Europhile Helen Wallace tells David Walker about her pioneering work, which has been ignored by a Europhobic British Government.
Do you have a second home, I asked Helen Wallace, having in mind some cottage in the Italian countryside east of Siena, or perhaps on the banks of a torrent high in the Ardeche, a kind of domestic symbol of her lifelong Europeanism? "In Santerre," I thought I heard her reply, freely associating - as they do in Brussels, apparently - the name of the president of the European Commission with that of the rich, dry white wines of the upper Loire. But no; what she said was "in Saltaire", the township created by the Victorian mill owner Titus Salt near Bradford.
Professor Wallace, director of Sussex University's European Institute, was born in the West Riding. She sounds a little Yorkshire still, and perhaps through that radiates a kind of down-to-earth sensibleness; it's either that or you do not survive bringing up children at the same time as running a high-pressure, much-travelled research career without an extra dose of sanity. Anyway, Helen Wallace would fit no one's stereotype of a starry-eyed Euro-enthusiast.
Yet Europhile she is. She exhibits one of the paradoxes of British Europeanism. In the way she looks and dresses - unglamorous, take-me-as-you-find-me - she is unmistakeably a middle-aged British woman. You could say the same, in terms of looks and dress, about a male Euro-Brit, such as Roy Jenkins. He could not be anything but a British man of a certain age and provenance.
They are few, these British Europeans, and they are in one important sense failures.
Wallace says; "We do European studies very well here, until recently better than anywhere else in the European Community." Her knowledge and experience are eagerly sought. She is a a member of the panel of experts on the future shape of the union convened by the Commission to prepare its position for the current inter-governmental conference. When we spoke she was about to go off and address a Swedish parliamentary commission on the conferences, something not even dreamt of here.
But that is abroad. Where was her voice, and the chorus of Euro-enthusiasts like her, during the Tory party leadership contest, or any of the recent Euro-debates? Why is she not eagerlysought by the media here as the expert she is? Why do Europeans such as her not figure in the political constellation?
That, if you like, is the central paradox of the British Europeans. Their academic work on the structure of the Community, in her case pioneering work on the European Economic Area, have a Europe-wide reputation. Which counts for little here, either in terms of the political debate or in terms of cultural visibility.
She provided me with her own example - a paper she had co-written for the Franco-British Council, published simultaneously in French and English. Here its reception was low-key to the point of invisibility. There it was extensively publicised, to the extent one journalist used it as the main source for a big newspaper spread.
This is a prophet without honour. Back in 1979 she wrote about the idea of subsidiarity, under which tasks are performed at the European level only if they cannot be done more effectively by member states acting alone. Only much later was it picked up by the German Lander and entered wider European consciousness. How much use could the British Government have made of it . . ."with a bit of sensitivity"?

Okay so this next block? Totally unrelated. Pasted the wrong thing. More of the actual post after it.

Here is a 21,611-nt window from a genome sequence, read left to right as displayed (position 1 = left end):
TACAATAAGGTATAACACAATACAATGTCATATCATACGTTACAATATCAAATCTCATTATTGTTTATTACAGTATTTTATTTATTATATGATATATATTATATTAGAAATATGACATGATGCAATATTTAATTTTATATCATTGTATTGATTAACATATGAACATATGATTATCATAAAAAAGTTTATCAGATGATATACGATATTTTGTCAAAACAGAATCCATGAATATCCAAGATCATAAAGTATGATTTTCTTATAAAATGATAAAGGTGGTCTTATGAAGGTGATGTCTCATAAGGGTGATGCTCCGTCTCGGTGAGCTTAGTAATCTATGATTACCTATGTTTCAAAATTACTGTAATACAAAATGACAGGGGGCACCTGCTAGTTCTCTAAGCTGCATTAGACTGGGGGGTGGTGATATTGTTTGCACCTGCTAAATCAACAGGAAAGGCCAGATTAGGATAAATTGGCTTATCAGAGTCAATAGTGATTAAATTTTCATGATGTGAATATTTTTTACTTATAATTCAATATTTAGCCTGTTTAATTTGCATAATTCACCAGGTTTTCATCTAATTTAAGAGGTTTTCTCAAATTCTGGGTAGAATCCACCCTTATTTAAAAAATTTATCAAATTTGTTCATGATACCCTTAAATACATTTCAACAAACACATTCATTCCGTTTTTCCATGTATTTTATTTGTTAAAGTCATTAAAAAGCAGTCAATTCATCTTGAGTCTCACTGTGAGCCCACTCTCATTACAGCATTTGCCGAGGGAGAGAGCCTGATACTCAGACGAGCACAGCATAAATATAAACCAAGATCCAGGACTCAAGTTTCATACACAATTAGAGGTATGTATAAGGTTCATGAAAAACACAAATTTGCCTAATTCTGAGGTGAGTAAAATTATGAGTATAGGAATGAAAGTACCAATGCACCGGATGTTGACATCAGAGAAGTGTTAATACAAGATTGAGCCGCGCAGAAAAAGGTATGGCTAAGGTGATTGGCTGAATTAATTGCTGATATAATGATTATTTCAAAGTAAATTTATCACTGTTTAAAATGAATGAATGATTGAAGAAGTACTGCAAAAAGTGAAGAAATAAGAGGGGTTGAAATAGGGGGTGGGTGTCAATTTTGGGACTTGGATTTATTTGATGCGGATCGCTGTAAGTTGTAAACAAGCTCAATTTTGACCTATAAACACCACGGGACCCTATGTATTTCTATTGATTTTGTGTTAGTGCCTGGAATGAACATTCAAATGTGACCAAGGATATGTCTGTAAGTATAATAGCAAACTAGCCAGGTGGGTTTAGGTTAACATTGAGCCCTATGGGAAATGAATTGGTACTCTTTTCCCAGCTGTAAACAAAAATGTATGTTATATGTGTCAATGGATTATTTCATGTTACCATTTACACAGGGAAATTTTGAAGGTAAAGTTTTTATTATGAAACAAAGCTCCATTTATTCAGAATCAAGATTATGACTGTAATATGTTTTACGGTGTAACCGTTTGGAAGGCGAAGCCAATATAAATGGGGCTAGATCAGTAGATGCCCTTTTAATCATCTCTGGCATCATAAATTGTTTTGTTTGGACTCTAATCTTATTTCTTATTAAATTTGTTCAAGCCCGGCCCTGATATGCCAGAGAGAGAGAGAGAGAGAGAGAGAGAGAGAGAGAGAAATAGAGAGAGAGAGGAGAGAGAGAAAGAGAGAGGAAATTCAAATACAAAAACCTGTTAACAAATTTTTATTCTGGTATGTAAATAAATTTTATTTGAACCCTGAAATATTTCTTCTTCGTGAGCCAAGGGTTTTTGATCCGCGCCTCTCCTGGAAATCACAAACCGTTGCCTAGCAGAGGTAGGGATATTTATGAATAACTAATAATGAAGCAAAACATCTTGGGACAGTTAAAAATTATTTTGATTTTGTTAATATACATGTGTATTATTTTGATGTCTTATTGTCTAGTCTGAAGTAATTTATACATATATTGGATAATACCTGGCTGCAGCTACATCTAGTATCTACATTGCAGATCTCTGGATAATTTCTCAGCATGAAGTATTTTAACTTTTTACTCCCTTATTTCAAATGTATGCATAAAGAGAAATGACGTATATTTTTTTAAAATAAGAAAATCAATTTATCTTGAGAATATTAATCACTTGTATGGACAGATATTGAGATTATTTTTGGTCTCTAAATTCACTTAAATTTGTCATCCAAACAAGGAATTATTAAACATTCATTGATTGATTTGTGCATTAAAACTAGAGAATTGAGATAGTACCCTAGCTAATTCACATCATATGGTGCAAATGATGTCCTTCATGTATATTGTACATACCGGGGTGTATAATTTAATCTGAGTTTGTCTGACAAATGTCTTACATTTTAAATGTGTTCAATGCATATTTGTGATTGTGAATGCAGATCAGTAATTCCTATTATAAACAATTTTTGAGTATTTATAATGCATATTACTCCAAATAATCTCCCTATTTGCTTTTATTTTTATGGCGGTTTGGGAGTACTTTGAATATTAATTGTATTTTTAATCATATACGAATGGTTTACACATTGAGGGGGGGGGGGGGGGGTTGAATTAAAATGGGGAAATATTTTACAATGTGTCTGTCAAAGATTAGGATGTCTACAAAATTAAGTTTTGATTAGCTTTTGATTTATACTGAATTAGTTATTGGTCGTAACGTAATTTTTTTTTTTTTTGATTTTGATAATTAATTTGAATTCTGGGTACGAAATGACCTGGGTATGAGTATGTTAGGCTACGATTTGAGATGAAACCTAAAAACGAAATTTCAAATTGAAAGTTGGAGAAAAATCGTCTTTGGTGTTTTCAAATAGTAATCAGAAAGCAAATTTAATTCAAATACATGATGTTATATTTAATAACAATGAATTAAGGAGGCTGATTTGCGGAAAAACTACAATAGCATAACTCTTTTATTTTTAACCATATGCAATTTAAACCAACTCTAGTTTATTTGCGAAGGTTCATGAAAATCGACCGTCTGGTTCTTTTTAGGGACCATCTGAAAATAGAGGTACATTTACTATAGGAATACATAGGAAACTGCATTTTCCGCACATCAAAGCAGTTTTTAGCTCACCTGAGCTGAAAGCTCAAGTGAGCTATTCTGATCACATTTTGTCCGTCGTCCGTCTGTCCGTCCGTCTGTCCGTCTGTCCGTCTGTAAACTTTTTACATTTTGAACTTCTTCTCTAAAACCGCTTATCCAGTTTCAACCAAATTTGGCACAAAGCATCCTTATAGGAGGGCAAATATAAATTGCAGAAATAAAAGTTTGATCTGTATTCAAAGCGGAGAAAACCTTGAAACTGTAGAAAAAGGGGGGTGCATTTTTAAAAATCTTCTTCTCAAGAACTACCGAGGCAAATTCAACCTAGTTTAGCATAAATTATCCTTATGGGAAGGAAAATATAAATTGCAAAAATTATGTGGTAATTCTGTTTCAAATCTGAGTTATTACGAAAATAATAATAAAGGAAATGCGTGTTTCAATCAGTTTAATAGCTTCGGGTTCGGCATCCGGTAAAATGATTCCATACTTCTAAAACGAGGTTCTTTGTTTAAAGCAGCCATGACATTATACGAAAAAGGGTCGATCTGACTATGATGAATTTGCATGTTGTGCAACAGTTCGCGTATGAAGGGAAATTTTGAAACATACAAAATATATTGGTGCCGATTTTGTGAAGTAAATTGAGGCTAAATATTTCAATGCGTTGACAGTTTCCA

In 1988, before Finland belonged to the Council of Europe, let alone applied to join the Community, she was having conversations in Helsinki which pointed directly to the likely course of Finnish aspirations.
Her parents were an academic and a teacher. She went early to Oxford to read classics, getting immersed in Liberal Club politics. An "undogmatic progressive" she calls herself; for years afterwards she remained an activist. The house in Saltaire was bought when her husband was a Liberal candidate in Shipley.
Speaking good French, she spent a postgraduate year at the Coll ge de l'Europe in Bruges, the very place (she was there for the speech) Mrs Thatcher gave birth to what we now call Euro-scepticism. It was the time of the United Kingdom's second application to join the EEC. "I was a linguist, I travelled round. I had cosmopolitan parents who were also linguists. A classics degree also makes for Europeanism, that sense of a shared heritage not particular to one country."
Lined up to do the civil service exams, instead she married William Wallace, whom she had met at Oxford and went with him to Manchester University where he had a lecturing job. She followed - landing a job in European studies at the University of Manchester Institute of Science and Technology - but she also led. Much of his interest in Europe was stimulated by Helen (he has pursued a research career in international relations at Chatham House, St Anthony's, Oxford and latterly in Prague).
Her PhD thesis, on the policy-making implications of the UK's accession to the Treaty of Rome, was at the frontier: she quickly knew more than the Government itself about the machinery of membership. By 1972, writing a Political and Economic Planning/Chatham House paper, "I came along having been to Bonn, Paris and Rome and, still a graduate student, found myself having discussions with relatively senior British officials about how to manage policy."